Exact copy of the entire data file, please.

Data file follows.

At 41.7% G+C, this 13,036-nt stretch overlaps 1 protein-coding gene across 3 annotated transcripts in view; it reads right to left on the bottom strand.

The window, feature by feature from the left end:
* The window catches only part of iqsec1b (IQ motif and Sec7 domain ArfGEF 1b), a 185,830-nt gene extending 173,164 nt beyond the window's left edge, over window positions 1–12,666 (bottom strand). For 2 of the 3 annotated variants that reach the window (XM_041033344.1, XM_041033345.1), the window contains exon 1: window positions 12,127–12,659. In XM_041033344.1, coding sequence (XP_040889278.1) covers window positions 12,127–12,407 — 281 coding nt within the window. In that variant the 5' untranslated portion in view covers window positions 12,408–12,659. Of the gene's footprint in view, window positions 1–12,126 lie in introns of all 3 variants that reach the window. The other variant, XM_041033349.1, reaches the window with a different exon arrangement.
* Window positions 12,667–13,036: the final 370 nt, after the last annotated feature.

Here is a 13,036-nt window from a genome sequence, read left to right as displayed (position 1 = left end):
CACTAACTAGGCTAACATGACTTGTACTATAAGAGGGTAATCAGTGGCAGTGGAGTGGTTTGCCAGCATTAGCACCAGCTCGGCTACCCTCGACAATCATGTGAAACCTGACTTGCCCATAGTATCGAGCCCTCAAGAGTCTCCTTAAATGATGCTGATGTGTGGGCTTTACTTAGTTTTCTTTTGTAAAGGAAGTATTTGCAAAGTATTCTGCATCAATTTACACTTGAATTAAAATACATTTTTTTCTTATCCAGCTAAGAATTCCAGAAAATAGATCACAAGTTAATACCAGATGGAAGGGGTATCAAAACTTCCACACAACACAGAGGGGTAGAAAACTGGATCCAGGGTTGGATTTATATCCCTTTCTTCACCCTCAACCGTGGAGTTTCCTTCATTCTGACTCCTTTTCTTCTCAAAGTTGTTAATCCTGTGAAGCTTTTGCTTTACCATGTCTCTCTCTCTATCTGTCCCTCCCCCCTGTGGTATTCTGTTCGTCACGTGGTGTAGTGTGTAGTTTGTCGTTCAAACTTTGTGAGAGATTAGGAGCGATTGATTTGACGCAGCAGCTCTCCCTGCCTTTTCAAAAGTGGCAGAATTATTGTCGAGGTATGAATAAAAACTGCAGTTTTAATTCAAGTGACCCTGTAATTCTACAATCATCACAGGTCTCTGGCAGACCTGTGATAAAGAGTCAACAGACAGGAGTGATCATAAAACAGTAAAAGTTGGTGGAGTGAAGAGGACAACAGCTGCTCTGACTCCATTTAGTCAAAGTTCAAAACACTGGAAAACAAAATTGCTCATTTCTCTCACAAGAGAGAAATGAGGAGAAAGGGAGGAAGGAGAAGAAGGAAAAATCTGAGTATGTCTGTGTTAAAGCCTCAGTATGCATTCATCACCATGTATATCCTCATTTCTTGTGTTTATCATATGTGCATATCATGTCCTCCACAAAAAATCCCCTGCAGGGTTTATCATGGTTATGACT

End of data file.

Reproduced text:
At 41.7% G+C, this 13,036-nt stretch overlaps 1 protein-coding gene across 3 annotated transcripts in view; it reads right to left on the bottom strand.

The window, feature by feature from the left end:
* The window catches only part of iqsec1b (IQ motif and Sec7 domain ArfGEF 1b), a 185,830-nt gene extending 173,164 nt beyond the window's left edge, over window positions 1–12,666 (bottom strand). For 2 of the 3 annotated variants that reach the window (XM_041033344.1, XM_041033345.1), the window contains exon 1: window positions 12,127–12,659. In XM_041033344.1, coding sequence (XP_040889278.1) covers window positions 12,127–12,407 — 281 coding nt within the window. In that variant the 5' untranslated portion in view covers window positions 12,408–12,659. Of the gene's footprint in view, window positions 1–12,126 lie in introns of all 3 variants that reach the window. The other variant, XM_041033349.1, reaches the window with a different exon arrangement.
* Window positions 12,667–13,036: the final 370 nt, after the last annotated feature.

Here is a 13,036-nt window from a genome sequence, read left to right as displayed (position 1 = left end):
CACTAACTAGGCTAACATGACTTGTACTATAAGAGGGTAATCAGTGGCAGTGGAGTGGTTTGCCAGCATTAGCACCAGCTCGGCTACCCTCGACAATCATGTGAAACCTGACTTGCCCATAGTATCGAGCCCTCAAGAGTCTCCTTAAATGATGCTGATGTGTGGGCTTTACTTAGTTTTCTTTTGTAAAGGAAGTATTTGCAAAGTATTCTGCATCAATTTACACTTGAATTAAAATACATTTTTTTCTTATCCAGCTAAGAATTCCAGAAAATAGATCACAAGTTAATACCAGATGGAAGGGGTATCAAAACTTCCACACAACACAGAGGGGTAGAAAACTGGATCCAGGGTTGGATTTATATCCCTTTCTTCACCCTCAACCGTGGAGTTTCCTTCATTCTGACTCCTTTTCTTCTCAAAGTTGTTAATCCTGTGAAGCTTTTGCTTTACCATGTCTCTCTCTCTATCTGTCCCTCCCCCCTGTGGTATTCTGTTCGTCACGTGGTGTAGTGTGTAGTTTGTCGTTCAAACTTTGTGAGAGATTAGGAGCGATTGATTTGACGCAGCAGCTCTCCCTGCCTTTTCAAAAGTGGCAGAATTATTGTCGAGGTATGAATAAAAACTGCAGTTTTAATTCAAGTGACCCTGTAATTCTACAATCATCACAGGTCTCTGGCAGACCTGTGATAAAGAGTCAACAGACAGGAGTGATCATAAAACAGTAAAAGTTGGTGGAGTGAAGAGGACAACAGCTGCTCTGACTCCATTTAGTCAAAGTTCAAAACACTGGAAAACAAAATTGCTCATTTCTCTCACAAGAGAGAAATGAGGAGAAAGGGAGGAAGGAGAAGAAGGAAAAATCTGAGTATGTCTGTGTTAAAGCCTCAGTATGCATTCATCACCATGTATATCCTCATTTCTTGTGTTTATCATATGTGCATATCATGTCCTCCACAAAAAATCCCCTGCAGGGTTTATCATGGTTATGACT